es·pal·ier[ih-spal-yer, -yey] noun
A plant, typically a tree or shrub, that has been trained to grow in a flattened pattern with the help of wires, trellis, or a fence.
- A trellis or framework on which the trunk and branches of fruit trees or shrubs are trained to grow in one plane.
- A plant so trained.
Espalier is the horticultural technique of training trees through pruning and grafting in order to create formal "two-dimensional" or single plane patterns by the branches of the tree. The technique was popular in the Middle Ages in Europe to decorate solid walls by such trees planted near them, although evidence exists suggesting that the technique dates back much farther, perhaps even to ancient Egypt. The word espalier initially referred to the actual trellis on which the plant was trained to grow, but over time has come to be used to describe the technique.
An espalier collects almost as much sunlight as a regular tree, yet has far less mass. This makes them ideal not only for decorative purposes, but also for gardens in which space is limited. They may also be planted next to a wall, which can reflect more sunlight and retain heat overnight, or be planted so that they are facing south and absorb maximum sunlight. These two facts allow an espalier to succeed in cooler climates, where a non-espaliered tree of the same variety would fail. They also mature fruit more quickly.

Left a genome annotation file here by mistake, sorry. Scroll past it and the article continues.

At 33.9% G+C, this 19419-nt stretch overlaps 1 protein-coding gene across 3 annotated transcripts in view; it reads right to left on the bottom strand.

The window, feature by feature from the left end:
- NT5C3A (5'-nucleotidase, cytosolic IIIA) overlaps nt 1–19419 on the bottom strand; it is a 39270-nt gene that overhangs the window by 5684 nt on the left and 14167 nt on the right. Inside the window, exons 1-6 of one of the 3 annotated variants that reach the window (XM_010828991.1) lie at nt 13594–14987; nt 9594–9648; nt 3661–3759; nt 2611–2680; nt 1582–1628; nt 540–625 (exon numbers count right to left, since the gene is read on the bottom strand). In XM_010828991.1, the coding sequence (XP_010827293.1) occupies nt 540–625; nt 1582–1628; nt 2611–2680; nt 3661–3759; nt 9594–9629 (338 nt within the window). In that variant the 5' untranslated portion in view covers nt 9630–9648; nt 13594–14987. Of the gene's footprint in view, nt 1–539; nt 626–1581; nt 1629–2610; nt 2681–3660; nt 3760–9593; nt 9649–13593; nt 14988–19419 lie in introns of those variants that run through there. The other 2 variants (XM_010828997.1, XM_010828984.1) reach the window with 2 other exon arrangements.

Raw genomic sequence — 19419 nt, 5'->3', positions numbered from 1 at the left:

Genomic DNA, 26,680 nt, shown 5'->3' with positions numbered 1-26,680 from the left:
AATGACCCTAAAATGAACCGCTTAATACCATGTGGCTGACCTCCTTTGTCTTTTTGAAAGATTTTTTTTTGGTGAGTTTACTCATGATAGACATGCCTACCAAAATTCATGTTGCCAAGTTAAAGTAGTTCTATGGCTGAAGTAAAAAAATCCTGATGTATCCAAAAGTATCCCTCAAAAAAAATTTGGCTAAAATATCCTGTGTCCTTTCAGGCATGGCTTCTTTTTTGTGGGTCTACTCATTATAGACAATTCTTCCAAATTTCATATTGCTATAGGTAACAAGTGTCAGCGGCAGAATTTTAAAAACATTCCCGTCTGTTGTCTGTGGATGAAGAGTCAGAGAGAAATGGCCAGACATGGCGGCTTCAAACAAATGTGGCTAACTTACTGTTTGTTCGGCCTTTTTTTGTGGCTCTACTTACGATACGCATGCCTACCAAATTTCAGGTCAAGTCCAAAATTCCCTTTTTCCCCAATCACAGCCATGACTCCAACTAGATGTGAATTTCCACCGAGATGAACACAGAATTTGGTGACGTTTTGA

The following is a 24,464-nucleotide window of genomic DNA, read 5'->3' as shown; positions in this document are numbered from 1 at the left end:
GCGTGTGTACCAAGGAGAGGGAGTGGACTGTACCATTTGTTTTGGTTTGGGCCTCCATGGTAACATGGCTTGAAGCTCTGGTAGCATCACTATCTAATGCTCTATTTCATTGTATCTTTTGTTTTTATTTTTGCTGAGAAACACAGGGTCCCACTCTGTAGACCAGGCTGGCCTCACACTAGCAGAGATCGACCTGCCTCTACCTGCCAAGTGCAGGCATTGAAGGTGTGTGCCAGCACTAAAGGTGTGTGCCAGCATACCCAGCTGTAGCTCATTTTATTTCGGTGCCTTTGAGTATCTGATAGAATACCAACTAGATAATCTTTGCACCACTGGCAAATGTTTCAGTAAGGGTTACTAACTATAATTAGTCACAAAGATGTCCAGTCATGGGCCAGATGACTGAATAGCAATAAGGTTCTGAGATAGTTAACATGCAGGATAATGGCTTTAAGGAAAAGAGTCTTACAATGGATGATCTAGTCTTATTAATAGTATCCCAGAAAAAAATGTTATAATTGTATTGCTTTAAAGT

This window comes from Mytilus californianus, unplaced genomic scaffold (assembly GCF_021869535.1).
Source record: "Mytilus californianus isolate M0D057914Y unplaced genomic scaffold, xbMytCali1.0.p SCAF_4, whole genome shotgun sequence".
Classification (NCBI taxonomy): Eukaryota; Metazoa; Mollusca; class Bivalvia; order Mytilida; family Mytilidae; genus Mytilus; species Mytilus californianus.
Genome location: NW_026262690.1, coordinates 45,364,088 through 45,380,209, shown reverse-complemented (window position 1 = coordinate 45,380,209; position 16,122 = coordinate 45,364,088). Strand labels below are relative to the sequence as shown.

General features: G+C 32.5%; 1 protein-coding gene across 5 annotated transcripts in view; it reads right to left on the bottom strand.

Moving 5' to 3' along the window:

The branches of the plant must be long and flexible. Examples of trees that take well to espalier are the Ficus carica, or fig tree, Malus (apples), and Pyrus (pears).
There are several types of espalier, including horizontal (branches grow horizontally out of one central trunk), palmette (branches grow in a fan shaped pattern), and cordon (the tree resembles a menorah). A Belgian fence is a form of espaliering that weaves a string of espaliers into a fence. There is also the Baldassari Palmette, lepage espalier, verrier candelabra, U double, and drapeau marchand.